A recent decision by the Chancellor of the Exchequer, Rishi Sunak, has cut the future value of millions of retiree’s pensions.
As of February 2030, the UK will stop using the Retail Prices Index inflation measure, more commonly known as RPI, and will likely align with another, newer measure of inflation called the Consumer Prices Index plus Housing Costs (CPIH). This newer inflation index is lower in value, sometimes by up to 1%.
Investors (more often than not those who manage pension funds) buy index-linked gilts or government debt that is largely linked to the RPI. It is these gilts and bonds that will not receive any compensation after their pay-outs are cut. According to Insight Investment – a major pension investor – this change from RPI to CIPH wipes £100bn off the value of these bonds, many being purchased by (and propping up) pension schemes.
The change means that roughly 75 per cent of the UK’s 5,500 private sector Defined Benefit pensions will see the annual increase of their benefits switched to be in line with the lower CPIH. The Pensions and Lifetime Savings Association, which represents workplace pension schemes, estimates the change from RPI would reduce the value of investments held by pension schemes by £60bn.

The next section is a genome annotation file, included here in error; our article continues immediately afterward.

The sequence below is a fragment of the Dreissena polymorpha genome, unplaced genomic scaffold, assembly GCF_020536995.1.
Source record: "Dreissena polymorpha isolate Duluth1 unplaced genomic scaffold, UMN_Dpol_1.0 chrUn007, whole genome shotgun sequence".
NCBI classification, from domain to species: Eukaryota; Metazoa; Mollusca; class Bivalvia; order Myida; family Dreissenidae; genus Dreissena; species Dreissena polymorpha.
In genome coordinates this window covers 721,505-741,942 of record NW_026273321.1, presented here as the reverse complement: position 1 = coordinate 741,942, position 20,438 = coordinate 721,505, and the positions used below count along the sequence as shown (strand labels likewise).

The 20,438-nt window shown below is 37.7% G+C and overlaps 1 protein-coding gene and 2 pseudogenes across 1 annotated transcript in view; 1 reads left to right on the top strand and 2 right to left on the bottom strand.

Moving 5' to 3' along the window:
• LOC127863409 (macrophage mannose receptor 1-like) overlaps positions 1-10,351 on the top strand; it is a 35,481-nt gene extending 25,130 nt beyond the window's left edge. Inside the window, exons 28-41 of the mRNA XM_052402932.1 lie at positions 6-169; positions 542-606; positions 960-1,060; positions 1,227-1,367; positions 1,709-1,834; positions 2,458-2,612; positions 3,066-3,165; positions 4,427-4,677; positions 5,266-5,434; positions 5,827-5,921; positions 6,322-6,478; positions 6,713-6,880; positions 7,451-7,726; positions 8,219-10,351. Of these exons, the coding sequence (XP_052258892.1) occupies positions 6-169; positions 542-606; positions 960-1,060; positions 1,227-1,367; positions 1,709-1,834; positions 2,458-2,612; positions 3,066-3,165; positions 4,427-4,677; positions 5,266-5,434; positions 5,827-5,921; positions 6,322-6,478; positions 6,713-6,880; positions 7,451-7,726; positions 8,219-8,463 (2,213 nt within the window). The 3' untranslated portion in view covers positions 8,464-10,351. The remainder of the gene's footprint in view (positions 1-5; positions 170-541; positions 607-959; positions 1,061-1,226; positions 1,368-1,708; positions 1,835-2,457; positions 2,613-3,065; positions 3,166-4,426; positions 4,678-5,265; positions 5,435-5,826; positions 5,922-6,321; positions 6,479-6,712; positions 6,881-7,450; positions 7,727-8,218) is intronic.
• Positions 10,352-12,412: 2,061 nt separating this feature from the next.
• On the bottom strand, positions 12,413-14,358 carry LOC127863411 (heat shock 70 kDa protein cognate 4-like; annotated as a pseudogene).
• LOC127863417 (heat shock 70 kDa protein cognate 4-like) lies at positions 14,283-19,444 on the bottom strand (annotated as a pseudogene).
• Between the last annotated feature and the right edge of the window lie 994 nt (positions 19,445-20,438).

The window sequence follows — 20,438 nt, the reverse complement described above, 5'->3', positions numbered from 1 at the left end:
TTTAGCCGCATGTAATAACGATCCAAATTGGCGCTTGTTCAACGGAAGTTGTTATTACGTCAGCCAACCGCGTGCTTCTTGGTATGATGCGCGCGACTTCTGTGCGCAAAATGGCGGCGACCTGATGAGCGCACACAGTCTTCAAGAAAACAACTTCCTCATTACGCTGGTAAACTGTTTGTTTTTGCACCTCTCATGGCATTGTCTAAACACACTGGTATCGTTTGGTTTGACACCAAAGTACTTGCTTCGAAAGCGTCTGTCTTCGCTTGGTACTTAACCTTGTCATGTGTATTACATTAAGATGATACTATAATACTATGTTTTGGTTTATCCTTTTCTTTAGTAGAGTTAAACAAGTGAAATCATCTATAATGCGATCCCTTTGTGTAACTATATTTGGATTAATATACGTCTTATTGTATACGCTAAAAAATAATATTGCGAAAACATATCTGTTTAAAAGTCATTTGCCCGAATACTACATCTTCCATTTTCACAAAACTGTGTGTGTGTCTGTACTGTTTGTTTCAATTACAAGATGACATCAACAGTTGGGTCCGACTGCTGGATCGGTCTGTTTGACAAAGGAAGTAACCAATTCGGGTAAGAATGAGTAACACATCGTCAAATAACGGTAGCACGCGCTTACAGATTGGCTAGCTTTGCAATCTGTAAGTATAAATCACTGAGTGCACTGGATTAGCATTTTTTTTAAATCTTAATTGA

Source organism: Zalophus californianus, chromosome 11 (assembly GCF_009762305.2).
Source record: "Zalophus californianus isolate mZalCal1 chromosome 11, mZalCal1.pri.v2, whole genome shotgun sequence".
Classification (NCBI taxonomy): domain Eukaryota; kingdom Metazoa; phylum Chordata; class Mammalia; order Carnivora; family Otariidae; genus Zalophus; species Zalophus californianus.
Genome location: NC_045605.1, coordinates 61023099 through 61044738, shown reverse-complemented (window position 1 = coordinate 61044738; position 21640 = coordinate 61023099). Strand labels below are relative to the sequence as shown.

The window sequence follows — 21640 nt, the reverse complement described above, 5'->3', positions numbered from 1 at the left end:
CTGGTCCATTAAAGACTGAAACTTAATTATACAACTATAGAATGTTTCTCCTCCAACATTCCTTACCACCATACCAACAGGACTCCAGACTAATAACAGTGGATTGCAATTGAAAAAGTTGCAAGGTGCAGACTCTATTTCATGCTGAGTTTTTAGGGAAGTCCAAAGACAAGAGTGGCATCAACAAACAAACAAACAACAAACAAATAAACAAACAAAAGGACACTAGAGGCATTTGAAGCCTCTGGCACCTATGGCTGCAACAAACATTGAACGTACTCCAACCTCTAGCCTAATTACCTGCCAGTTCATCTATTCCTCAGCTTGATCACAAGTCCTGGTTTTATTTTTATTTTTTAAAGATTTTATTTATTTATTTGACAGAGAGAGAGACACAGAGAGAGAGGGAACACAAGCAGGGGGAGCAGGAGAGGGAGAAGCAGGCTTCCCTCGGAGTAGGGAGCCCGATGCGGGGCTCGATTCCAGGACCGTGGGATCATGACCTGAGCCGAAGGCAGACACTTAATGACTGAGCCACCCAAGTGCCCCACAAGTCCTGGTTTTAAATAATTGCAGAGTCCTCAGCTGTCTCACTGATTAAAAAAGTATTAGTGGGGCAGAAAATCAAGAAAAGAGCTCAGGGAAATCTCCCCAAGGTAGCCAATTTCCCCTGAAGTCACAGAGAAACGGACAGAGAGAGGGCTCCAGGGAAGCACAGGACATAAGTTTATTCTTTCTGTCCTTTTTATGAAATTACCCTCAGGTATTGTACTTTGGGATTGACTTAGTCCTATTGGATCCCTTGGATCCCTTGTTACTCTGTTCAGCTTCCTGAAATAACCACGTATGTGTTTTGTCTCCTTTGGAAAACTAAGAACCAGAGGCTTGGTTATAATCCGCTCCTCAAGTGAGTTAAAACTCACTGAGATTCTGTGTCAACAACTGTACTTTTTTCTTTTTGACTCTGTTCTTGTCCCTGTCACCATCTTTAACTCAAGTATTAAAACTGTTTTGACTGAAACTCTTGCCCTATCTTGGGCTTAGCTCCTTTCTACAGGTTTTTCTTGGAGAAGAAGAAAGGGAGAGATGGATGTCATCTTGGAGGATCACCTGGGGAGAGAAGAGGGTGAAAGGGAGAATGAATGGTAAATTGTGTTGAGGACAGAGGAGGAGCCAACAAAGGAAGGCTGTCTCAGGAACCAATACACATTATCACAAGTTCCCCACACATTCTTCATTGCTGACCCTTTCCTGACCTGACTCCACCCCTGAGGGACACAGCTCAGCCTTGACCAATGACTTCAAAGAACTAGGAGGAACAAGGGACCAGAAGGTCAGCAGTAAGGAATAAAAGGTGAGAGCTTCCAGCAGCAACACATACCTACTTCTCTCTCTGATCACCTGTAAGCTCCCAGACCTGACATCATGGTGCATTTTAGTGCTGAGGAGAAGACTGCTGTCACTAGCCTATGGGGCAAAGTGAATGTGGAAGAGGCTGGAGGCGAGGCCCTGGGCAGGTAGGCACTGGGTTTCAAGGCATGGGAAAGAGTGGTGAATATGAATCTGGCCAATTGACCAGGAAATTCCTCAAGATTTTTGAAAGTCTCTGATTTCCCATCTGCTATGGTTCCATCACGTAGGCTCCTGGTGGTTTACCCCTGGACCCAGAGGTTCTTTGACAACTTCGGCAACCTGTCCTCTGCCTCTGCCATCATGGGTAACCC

In what will probably be described as a COVID-19 hangover at the time, the knock-on effect is pension funds will pay out less to members in retirement. From 2030 the new inflation index will likely be lower than the current RPI, making the future annual increase in pension pay-outs lower than anticipated.
Those affected will be retirees who see their pension increased in line with inflation, as currently measured by RPI. The same will be true of workplace pension pots where contributions have stopped, usually because the holder has moved job but is not yet old enough to draw the pension. However, according to the Pensions Policy Institute it is women (who live longer), and new retirees who face years of a less generous pension from 2030 that would be affected the most.